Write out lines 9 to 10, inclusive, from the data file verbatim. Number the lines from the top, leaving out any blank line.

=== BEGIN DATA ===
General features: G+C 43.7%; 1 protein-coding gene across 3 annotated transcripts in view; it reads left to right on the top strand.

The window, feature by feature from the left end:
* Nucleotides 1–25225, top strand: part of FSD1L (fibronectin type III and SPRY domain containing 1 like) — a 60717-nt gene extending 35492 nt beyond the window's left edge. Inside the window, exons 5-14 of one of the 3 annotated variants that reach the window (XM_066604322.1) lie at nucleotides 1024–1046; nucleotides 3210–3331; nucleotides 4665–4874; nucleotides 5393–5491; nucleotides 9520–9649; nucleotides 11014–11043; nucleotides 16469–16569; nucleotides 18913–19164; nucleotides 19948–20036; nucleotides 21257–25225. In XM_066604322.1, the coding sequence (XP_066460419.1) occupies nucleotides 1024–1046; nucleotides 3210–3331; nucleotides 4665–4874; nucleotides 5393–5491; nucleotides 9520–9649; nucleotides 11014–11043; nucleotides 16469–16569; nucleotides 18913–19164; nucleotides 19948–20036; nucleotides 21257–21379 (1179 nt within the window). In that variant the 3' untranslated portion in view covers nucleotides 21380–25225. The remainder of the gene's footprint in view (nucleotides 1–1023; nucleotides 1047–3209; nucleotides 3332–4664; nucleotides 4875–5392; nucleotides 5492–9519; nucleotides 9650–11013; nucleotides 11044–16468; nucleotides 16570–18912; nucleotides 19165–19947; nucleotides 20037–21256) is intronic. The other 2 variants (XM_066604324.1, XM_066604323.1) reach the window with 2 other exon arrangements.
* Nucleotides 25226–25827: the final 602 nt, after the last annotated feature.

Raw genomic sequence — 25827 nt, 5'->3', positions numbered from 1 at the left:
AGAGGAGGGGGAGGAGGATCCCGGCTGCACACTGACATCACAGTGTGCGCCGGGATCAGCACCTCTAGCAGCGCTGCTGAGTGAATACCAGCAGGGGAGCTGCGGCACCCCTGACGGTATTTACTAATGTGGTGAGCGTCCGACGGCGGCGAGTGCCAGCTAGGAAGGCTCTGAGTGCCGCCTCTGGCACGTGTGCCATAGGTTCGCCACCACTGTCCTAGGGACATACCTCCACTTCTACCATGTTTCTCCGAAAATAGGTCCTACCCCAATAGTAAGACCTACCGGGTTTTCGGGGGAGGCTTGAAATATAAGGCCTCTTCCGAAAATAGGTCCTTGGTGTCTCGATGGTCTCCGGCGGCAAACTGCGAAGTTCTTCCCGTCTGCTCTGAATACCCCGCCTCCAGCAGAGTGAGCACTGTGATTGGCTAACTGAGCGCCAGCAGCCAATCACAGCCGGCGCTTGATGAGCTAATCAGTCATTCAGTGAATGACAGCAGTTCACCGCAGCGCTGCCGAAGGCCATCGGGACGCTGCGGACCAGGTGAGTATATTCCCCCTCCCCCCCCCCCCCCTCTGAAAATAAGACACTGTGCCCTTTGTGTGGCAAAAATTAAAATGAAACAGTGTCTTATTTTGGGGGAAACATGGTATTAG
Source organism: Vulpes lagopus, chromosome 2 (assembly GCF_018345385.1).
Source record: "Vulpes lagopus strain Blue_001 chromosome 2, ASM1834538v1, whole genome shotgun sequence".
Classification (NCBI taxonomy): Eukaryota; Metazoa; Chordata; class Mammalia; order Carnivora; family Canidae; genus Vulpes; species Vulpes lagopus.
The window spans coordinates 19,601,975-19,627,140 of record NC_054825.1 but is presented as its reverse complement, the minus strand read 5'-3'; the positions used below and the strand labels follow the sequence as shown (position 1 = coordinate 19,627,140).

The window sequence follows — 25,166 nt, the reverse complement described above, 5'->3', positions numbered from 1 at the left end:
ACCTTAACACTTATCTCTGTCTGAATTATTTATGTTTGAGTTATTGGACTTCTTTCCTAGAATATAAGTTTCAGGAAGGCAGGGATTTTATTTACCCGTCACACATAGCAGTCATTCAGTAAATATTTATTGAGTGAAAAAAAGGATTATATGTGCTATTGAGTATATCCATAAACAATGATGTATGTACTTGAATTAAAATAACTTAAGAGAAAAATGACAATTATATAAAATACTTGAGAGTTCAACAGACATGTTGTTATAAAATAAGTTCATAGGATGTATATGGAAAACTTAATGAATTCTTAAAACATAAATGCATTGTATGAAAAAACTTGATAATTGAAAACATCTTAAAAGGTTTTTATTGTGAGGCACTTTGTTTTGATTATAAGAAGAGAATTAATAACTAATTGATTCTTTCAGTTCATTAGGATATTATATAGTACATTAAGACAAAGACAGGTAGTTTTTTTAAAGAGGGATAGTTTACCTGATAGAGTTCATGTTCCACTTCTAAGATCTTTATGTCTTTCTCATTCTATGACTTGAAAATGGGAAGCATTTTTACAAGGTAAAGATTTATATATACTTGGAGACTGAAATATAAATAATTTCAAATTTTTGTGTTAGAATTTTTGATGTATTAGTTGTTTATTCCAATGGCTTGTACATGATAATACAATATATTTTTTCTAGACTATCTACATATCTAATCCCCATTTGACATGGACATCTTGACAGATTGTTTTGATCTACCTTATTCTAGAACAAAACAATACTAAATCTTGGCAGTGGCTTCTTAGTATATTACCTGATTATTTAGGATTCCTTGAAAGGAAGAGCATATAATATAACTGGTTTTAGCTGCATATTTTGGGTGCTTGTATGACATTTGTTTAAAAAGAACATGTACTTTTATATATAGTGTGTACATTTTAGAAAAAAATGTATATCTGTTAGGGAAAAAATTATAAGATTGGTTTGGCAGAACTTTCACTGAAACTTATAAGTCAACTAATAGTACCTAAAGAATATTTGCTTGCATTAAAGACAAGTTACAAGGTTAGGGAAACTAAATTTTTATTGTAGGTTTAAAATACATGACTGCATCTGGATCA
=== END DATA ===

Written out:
Classification (NCBI taxonomy): Eukaryota; Metazoa; Chordata; class Mammalia; order Carnivora; family Canidae; genus Vulpes; species Vulpes lagopus.
The window spans coordinates 19,601,975-19,627,140 of record NC_054825.1 but is presented as its reverse complement, the minus strand read 5'-3'; the positions used below and the strand labels follow the sequence as shown (position 1 = coordinate 19,627,140).